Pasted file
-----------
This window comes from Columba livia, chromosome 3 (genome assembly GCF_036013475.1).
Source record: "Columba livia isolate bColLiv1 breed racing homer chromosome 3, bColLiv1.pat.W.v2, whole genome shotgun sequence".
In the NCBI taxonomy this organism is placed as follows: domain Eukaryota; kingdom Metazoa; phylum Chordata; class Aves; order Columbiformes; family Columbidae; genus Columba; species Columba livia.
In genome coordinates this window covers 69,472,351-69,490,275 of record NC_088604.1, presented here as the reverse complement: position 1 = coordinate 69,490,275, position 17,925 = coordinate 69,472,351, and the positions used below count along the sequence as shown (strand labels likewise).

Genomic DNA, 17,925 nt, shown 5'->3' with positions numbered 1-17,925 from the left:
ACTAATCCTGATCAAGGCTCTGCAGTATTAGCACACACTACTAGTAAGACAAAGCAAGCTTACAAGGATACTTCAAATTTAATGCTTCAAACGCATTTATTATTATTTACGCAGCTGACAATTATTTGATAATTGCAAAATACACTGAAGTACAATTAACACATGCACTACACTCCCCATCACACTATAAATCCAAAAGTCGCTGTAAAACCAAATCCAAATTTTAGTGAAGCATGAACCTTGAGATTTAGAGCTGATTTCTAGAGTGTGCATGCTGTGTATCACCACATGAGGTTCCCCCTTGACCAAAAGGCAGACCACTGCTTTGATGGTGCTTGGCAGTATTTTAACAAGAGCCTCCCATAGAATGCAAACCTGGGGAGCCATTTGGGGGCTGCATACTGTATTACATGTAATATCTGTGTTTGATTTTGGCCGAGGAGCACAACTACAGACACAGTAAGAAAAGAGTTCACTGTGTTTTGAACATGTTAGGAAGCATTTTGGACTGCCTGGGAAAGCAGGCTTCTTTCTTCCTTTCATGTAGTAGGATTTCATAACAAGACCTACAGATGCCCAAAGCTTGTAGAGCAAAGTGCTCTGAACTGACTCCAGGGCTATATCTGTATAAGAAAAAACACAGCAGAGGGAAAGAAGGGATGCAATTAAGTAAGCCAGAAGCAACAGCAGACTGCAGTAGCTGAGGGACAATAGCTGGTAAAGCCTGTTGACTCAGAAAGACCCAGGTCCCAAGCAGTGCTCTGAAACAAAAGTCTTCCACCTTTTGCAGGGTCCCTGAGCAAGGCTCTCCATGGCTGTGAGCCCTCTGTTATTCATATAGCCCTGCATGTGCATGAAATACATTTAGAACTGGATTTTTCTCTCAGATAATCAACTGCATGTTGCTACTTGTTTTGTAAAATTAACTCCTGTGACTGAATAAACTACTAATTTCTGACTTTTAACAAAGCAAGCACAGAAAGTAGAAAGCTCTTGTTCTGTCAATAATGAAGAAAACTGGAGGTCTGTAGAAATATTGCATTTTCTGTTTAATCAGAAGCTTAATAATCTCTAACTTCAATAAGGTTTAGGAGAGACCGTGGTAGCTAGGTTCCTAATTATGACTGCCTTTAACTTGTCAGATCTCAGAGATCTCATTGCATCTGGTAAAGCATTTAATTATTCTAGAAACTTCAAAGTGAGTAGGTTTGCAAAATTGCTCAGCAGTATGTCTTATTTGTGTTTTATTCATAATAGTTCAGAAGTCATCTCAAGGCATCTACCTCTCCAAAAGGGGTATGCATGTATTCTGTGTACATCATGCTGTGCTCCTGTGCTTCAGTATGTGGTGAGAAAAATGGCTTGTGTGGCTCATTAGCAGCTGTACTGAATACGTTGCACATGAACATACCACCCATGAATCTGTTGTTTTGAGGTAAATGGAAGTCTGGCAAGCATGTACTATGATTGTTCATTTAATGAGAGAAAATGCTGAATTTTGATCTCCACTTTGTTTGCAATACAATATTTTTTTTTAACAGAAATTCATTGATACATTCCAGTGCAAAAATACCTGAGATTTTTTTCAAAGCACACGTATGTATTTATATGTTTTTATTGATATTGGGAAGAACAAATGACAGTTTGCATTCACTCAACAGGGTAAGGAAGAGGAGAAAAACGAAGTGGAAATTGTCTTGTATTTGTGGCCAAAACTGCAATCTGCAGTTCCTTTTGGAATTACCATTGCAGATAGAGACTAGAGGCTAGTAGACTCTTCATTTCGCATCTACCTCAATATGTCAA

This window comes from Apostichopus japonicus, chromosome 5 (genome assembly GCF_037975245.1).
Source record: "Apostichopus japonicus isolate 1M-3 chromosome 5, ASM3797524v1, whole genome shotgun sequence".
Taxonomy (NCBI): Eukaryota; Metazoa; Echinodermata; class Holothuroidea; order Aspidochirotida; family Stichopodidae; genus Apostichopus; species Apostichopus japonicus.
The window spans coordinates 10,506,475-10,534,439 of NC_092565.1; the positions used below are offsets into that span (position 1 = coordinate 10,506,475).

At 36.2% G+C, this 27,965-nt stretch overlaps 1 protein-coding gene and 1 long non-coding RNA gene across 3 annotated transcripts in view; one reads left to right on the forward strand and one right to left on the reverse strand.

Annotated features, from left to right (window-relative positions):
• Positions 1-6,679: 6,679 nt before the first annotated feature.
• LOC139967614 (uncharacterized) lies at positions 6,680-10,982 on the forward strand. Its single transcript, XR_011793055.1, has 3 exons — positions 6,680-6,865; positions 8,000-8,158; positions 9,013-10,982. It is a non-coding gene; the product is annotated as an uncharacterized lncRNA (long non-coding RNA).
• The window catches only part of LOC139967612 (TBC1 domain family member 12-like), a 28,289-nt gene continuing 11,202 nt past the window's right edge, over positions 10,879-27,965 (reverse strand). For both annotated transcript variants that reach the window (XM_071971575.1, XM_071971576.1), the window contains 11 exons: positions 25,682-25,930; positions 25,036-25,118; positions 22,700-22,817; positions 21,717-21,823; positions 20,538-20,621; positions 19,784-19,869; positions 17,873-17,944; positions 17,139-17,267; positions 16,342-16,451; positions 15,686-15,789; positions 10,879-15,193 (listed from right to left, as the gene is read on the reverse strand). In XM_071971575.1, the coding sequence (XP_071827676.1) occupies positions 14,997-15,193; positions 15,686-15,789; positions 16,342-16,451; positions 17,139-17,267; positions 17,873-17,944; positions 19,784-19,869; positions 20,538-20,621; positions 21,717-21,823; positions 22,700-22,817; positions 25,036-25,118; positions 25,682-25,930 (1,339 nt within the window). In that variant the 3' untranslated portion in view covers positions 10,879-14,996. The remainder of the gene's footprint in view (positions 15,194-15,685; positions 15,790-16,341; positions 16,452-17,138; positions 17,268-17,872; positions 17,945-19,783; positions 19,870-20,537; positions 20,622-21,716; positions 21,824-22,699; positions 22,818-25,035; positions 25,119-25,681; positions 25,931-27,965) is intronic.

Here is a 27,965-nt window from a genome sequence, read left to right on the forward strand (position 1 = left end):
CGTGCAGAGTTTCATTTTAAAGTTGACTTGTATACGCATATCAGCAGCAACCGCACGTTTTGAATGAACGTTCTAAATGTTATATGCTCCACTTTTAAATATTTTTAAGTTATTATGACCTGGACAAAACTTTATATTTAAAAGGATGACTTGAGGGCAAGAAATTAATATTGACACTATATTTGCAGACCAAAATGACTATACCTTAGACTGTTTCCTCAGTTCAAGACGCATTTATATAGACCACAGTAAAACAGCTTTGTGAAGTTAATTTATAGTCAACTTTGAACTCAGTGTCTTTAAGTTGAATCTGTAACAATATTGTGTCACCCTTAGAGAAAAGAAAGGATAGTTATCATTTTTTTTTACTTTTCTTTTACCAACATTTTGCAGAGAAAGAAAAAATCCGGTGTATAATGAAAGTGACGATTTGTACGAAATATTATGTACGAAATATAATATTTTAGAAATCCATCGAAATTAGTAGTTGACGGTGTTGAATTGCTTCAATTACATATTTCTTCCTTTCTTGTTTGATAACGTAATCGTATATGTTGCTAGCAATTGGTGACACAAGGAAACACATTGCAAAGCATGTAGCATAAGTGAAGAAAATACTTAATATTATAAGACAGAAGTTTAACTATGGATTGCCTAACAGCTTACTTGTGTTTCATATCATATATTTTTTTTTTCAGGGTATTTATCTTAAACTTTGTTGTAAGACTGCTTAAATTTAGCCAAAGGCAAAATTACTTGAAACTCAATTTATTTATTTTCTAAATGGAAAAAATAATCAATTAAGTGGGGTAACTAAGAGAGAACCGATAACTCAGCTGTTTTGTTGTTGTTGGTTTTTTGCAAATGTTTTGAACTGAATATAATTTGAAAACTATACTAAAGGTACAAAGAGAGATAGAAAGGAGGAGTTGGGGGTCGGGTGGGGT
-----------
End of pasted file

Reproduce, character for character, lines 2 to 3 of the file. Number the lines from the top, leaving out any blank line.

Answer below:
Source record: "Columba livia isolate bColLiv1 breed racing homer chromosome 3, bColLiv1.pat.W.v2, whole genome shotgun sequence".
In the NCBI taxonomy this organism is placed as follows: domain Eukaryota; kingdom Metazoa; phylum Chordata; class Aves; order Columbiformes; family Columbidae; genus Columba; species Columba livia.